We’ve had a very cold wet autumn and now a good chilly winter has arrived. Today is Christmas Day and we had a superb bright and sunny morning due to cool, clear skies. There was a good frost this morning. Here is a video I made of bees feeding on blooming mahonia. Mostly they are the hardy White-tailed Bumblebee, Bombus lucorum, with some very big examples. This bee commonly flies in winter. But there was also one Honey Bee in there, Apis mellifera.
May is always a bit of a mixed bag. You never know quite what you’re going to get, but it’s always progressing towards the calmer months of summer. And in the natural world it’s a time of frenetic activity. This year we had May weather in April because the weather was so unusually dry for spring. First it started with early bird nesting.
But the most important aspect of the spring, apart from the weather, is the mass flowering of various plants. The most important is the spring dandelion bloom. Dandelions provide huge amounts of pollen that many insects depend on, especially our pollinators. Every conceivable species of bee, fly and many beetles depend on these flowers in the early part of spring. In May they reach a crescendo in their blooming and then rapidly seed while other spring blooms appear just in time to sustain the insect population. Here you can see dandelions and bluebells together:
The Bluebells are now mostly gone out of flower in the lowlands, but up in the highlands of Wicklow they are only coming into bloom, so if you’re looking for bluebells this late in May then you need to go upland. Tawny Mining Bees among many other species depend on these flowers. The Tawny Mining Bees are gone for this year, but you might see another pollinator about, the somewhat sinister-looking and beautiful Panzer’s Nomada (Nomada panzeri) a cuckoo-bee which parasitizes the mining bees. It is also known to have a bad sting, but this one was very calm and unthreatening:
Also, May is the time to see the Orange-tip butterfly (Anthocaris cardamines). The females are all white with very few black dots on the upper sides of their wings. The males have are identical but have stunning orange markings on the tips of their forewings.
However, from below both the male and female Orange-tip look very different to other white butterflies, having a green marbling pattern which gives them camouflage.
As the weather gets warmer more and more moths appear too, but keep a look out for caterpillars, because many of the caterpillars of moths found in Wicklow are far more spectacular looking than the adults of the same species. Here, for example, is the caterpillar of the Yellow-tail Moth (Euproctis similis). The moth is plain pale white with a bright yellow abdomen tip, but look at the gaudy colours of this caterpillar found on a Cistus bush:
Along with dandelions the other big bloomer where the bees depend on is the big spiny Gorse or Furze bush. The yellow flowers fill the air with the scent of vanilla. Unfortunately in dry conditions they are highly flammable, but now we are at last getting some decent heavy rain showers the danger is passing. Some parts of Ireland have suffered terrible Gorse Fires this year. But fortunately Wicklow has escaped the worst of it:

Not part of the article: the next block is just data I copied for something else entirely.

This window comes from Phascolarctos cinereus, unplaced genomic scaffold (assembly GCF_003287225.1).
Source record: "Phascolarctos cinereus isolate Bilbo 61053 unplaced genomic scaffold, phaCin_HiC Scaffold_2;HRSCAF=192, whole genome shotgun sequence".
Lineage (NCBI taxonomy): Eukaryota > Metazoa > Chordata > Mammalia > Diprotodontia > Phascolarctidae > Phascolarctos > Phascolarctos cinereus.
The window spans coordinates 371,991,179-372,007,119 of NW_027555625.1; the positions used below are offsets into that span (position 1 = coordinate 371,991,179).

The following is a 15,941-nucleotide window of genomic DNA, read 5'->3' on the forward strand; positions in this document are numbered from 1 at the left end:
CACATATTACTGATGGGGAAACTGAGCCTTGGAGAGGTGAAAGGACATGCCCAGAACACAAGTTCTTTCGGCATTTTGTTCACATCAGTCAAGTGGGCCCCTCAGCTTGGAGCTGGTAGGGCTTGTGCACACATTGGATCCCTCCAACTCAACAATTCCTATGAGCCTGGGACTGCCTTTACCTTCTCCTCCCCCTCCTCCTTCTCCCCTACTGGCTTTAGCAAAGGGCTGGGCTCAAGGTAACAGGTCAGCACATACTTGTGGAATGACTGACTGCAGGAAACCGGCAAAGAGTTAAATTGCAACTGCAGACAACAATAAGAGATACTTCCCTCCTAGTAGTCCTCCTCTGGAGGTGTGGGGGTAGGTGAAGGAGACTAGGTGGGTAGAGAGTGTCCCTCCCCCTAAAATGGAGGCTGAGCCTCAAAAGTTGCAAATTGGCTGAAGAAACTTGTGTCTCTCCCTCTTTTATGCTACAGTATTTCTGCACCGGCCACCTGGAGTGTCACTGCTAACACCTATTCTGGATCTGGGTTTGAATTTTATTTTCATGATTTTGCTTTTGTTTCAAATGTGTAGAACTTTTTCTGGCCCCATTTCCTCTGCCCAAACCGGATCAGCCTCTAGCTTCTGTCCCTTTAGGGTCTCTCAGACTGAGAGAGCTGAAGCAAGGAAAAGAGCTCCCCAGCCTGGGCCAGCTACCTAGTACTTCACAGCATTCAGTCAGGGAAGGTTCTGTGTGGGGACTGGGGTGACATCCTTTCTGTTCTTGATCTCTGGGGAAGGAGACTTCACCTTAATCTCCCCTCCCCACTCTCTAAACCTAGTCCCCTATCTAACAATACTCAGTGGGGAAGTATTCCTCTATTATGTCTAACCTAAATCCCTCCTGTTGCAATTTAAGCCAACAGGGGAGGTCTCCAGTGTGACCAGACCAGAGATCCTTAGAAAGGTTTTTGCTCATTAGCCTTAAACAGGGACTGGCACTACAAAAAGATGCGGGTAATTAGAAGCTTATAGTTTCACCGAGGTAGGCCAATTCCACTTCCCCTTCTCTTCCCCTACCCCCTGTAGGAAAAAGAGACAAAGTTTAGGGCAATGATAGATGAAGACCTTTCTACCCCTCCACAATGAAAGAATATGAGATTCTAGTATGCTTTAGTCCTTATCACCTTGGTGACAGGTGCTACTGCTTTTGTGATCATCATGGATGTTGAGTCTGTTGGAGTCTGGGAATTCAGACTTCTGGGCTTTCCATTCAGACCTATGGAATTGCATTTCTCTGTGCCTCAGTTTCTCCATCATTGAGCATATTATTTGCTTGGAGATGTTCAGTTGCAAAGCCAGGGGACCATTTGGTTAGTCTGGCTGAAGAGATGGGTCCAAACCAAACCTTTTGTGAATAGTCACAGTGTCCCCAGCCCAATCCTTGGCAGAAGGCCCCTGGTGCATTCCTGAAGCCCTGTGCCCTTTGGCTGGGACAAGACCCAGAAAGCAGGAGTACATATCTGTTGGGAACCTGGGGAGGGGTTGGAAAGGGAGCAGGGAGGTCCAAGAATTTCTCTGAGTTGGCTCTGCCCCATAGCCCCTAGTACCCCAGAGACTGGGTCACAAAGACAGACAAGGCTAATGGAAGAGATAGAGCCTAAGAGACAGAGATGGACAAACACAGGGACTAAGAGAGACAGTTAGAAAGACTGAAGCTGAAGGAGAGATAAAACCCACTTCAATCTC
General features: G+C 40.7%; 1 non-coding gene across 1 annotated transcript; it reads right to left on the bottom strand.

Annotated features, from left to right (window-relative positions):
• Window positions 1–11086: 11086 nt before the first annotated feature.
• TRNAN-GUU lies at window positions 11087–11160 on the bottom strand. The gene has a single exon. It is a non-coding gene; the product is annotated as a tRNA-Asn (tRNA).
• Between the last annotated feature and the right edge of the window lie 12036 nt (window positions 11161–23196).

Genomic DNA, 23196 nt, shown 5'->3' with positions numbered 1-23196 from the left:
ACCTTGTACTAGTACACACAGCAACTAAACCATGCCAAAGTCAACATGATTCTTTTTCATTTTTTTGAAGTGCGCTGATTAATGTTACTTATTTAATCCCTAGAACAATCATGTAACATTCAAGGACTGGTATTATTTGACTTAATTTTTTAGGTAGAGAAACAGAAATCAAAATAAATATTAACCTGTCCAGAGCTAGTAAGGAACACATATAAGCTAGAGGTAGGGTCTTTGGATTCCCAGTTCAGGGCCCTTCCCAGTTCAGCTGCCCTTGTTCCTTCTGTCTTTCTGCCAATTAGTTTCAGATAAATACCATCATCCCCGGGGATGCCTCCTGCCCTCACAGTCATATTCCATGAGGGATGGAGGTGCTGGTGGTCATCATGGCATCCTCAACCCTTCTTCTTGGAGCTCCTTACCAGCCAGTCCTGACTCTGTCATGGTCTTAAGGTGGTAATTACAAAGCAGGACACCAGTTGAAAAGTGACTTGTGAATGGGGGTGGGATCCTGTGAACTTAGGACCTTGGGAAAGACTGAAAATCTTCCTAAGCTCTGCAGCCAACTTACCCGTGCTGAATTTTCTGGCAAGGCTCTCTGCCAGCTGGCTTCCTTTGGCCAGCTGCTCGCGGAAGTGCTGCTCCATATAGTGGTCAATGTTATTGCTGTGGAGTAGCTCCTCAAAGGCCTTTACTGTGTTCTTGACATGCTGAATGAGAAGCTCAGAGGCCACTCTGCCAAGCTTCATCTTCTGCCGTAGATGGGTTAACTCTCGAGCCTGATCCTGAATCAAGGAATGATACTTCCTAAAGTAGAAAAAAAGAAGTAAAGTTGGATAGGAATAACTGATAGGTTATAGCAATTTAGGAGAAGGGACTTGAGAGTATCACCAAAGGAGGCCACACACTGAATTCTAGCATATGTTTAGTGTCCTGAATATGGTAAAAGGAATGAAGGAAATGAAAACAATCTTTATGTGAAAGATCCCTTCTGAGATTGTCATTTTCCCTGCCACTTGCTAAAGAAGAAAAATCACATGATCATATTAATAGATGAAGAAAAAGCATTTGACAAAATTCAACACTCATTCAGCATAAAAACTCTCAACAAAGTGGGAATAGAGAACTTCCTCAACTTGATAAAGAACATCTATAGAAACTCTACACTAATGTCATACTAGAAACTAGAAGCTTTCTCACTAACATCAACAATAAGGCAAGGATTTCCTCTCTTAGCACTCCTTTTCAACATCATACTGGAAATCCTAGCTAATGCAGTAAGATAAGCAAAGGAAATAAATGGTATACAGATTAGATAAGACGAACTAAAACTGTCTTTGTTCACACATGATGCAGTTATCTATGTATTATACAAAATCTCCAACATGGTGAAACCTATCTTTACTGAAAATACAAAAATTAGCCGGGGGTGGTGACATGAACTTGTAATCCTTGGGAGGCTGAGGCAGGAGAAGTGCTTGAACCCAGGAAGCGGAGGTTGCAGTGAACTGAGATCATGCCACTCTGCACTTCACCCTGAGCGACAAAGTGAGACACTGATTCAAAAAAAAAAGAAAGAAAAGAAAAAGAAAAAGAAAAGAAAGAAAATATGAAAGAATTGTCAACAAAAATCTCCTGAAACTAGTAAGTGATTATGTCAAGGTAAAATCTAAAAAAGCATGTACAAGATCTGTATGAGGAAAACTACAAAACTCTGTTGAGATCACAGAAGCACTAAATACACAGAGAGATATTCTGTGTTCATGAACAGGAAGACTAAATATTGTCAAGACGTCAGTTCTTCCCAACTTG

So we’ve finally reached the end of a January which was slightly wetter than most Januarys, but much more typical than December was. However, all the heavy rain of December provoked a remarkable response from the plantlife of Wicklow. Here, for example, are two photos from the 4th January, and they are quite incredible because this one is a tuft of natural Bluebells:
And these are the leaves of the Arum Lily, also known as Lords-andLadies or Cuckoo Pint, Arum maculatum:
Both are spring plants, but usually they don’t begin to appear until much later in the year, in March or April. However, the weather became more cold towards mid-January, and their growth slowed. Birds began showing up in gardens looking for food, as usually happens in December, January and February. Here are a few which came to feeders in my garden:
It is definitely one of the best times of the year to birdwatch, because birds need the food we provide and the shelter or our gardens, but it is important to remember that when the weather improves that they will become lazier and more likely to be killed by both cats and Sparrowhawks if they keep attending the feeders, and they will lose some of their foraging skills. So it’s best to help them when they need help in winter, but don’t make them dependant on bird feeders.
This week spring has made a serious declaration of intent – here are three photographs I took in the last few days which prove spring has properly begun:
And finally, here is one of my favourite spring sights of all:
A female Early Thorn moth, usually appearing in mid-February, but this one seems happy enough to join the spring bandwagon. Keep an eye out for these moths when they come to windows at night. They are like a butterfly in size and pose. Absolutely beautiful. This Monday is 1 February, which means St. Brigid’s Day, the first day of the Celtic spring. This year spring wouldn’t even wait for the saint.